Culture eats technology for breakfast

Culture eats technology for breakfast

Once, an IT manager told me that he would not support his colleague because if he did- this guy will make it in his career, while the IT manager would be left behind.

If you have such employees and that type of culture in your company, you can forget about all of your advanced IT strategies and the latest technology that you implement in your business. While the technology may work, a poisonous culture will render it ineffective.

Everyone knows the motorcycle brand Harley-Davidson. However, there was a time when the manufacturing quality left a great deal to be desired. Their management completely ignored the corporate culture and, accordingly, the company was left almost on the verge of ruin. It took corporate leadership and culture change to improve Harley-Davidson’s culture which in turn improved its manufacturing quality and eventually its bottom line.

And if we look at contemporary, flourishing companies like IBM, Boeing, Dana, McDonald’s, and others, we will notice that each of them has a strong commitment to values within the company.

In light of this, it becomes clear that the presence of a corporate culture within the organization, among other things, creates the image of a confident and promising company in the minds of suppliers and consumers, as well as a strong player among competitors.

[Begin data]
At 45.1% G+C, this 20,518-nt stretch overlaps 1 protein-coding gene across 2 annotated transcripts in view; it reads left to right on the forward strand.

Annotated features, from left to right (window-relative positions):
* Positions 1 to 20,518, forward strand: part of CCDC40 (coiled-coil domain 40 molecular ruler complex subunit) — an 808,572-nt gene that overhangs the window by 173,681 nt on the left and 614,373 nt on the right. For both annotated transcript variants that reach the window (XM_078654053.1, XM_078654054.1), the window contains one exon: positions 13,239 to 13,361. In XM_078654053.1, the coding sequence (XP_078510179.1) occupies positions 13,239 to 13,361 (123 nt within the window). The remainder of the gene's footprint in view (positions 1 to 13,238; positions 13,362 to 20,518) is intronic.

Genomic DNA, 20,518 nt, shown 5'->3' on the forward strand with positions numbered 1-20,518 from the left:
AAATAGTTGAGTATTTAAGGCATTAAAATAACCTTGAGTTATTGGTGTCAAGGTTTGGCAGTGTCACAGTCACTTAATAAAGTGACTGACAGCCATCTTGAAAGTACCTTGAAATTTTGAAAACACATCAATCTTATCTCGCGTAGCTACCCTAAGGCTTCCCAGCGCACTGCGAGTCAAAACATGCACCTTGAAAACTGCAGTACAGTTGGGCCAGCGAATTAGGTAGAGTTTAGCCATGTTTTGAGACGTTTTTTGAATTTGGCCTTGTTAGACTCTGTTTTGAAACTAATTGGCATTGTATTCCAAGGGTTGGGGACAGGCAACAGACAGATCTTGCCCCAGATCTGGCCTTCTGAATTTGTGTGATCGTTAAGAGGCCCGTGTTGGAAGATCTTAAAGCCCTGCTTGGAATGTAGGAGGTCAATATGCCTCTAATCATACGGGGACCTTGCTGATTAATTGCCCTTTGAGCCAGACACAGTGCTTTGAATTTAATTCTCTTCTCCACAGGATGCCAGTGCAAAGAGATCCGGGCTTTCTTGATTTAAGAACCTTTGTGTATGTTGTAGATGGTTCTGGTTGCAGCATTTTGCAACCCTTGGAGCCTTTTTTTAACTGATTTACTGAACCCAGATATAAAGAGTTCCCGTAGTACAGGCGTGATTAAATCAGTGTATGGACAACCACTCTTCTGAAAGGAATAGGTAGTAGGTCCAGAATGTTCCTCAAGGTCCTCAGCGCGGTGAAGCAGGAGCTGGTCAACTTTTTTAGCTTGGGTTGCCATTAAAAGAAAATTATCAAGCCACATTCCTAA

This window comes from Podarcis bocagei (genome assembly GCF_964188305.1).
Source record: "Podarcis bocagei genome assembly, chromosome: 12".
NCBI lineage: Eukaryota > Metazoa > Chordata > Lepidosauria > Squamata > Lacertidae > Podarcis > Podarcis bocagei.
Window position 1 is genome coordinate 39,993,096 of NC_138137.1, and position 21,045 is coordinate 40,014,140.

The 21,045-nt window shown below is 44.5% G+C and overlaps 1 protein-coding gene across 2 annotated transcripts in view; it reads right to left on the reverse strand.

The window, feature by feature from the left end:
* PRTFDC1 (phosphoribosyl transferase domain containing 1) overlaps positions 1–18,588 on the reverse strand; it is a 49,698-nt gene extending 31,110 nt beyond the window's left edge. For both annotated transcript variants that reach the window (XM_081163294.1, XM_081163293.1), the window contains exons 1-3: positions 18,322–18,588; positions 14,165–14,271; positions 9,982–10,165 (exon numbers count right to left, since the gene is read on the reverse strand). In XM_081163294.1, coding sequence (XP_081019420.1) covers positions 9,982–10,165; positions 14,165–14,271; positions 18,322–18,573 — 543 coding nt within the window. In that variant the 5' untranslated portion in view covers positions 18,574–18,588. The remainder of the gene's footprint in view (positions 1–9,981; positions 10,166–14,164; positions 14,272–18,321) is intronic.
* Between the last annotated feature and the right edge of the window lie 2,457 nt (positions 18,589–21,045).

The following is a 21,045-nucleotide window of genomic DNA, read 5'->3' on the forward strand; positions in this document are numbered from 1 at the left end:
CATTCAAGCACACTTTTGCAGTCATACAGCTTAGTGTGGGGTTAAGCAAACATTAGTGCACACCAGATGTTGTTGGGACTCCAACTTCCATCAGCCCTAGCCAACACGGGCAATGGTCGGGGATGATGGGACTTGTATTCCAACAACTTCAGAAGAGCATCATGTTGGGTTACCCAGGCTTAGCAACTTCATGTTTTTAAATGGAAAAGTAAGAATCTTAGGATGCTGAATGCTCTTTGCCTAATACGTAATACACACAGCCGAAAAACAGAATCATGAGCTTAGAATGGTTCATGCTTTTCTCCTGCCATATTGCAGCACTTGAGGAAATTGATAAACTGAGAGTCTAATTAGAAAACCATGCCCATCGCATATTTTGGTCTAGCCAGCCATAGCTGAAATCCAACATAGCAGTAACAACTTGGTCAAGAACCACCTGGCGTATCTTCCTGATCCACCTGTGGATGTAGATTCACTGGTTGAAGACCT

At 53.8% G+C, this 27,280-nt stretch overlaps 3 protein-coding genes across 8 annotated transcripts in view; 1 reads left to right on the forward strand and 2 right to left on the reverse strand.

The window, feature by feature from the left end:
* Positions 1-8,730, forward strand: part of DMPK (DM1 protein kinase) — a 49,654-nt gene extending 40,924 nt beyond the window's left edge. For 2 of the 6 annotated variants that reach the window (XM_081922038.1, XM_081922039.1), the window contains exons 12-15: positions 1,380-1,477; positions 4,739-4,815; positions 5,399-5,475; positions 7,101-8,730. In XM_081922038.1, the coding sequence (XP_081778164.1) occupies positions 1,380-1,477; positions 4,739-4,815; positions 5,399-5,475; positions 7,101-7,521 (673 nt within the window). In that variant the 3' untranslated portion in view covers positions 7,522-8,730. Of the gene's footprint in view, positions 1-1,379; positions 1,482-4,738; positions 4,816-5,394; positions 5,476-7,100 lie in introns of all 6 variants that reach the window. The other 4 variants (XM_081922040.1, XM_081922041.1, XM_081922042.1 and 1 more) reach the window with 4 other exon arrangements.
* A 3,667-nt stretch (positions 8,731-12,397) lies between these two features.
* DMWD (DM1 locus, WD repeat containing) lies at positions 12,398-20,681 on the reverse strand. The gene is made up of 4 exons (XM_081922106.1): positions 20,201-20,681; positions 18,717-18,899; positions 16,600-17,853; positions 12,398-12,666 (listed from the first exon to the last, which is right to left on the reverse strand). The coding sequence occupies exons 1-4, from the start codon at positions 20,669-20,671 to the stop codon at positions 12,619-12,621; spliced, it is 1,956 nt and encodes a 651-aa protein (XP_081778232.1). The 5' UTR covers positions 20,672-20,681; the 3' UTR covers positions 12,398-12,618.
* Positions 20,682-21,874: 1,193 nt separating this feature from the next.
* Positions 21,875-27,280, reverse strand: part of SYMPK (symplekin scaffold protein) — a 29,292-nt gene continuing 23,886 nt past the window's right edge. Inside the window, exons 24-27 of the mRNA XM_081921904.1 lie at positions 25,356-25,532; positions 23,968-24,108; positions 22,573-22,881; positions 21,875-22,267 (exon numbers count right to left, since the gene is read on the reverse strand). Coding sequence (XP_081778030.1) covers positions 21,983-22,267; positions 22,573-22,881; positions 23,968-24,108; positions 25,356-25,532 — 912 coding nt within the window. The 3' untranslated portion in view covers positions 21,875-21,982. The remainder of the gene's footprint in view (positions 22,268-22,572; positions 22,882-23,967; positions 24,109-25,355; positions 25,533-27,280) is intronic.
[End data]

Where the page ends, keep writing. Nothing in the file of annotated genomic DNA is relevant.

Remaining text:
Here are some basics steps from my own experience to change the culture:

1. Grow – not defend

Successful, agile companies provide a growth spirit and offer their employees the opportunity to grow with them simultaneously. In this way, collaboration becomes a cornerstone of every employee’s individual success. Under such conditions, defending or fighting turns out to be unfavorable to the team.

2. Cross-departmental collaboration to serve the customer

Putting the customer in the center is key to the success of any business. In technology, this principle is even more pronounced. Once all staff members are on board with the principle of customer service, then a quality product will be guaranteed.

3. Listen, understand, and explain

Any change in the company’s processes causes stress. Stress, in turn, leads to uncertainty in the company’s own strengths and fears regarding possible problems because of the change that is taking place. Appreciate open communication. Explain why something has changed, why your company needs it now, and how it will affect each and every employee. Give them a chance to vocalize their ideas, thoughts, and vision of the situation. This will create an atmosphere of trust among employees and higher officials.

Establish the right culture in your day-to-day business and you will lay a solid ground for your company.

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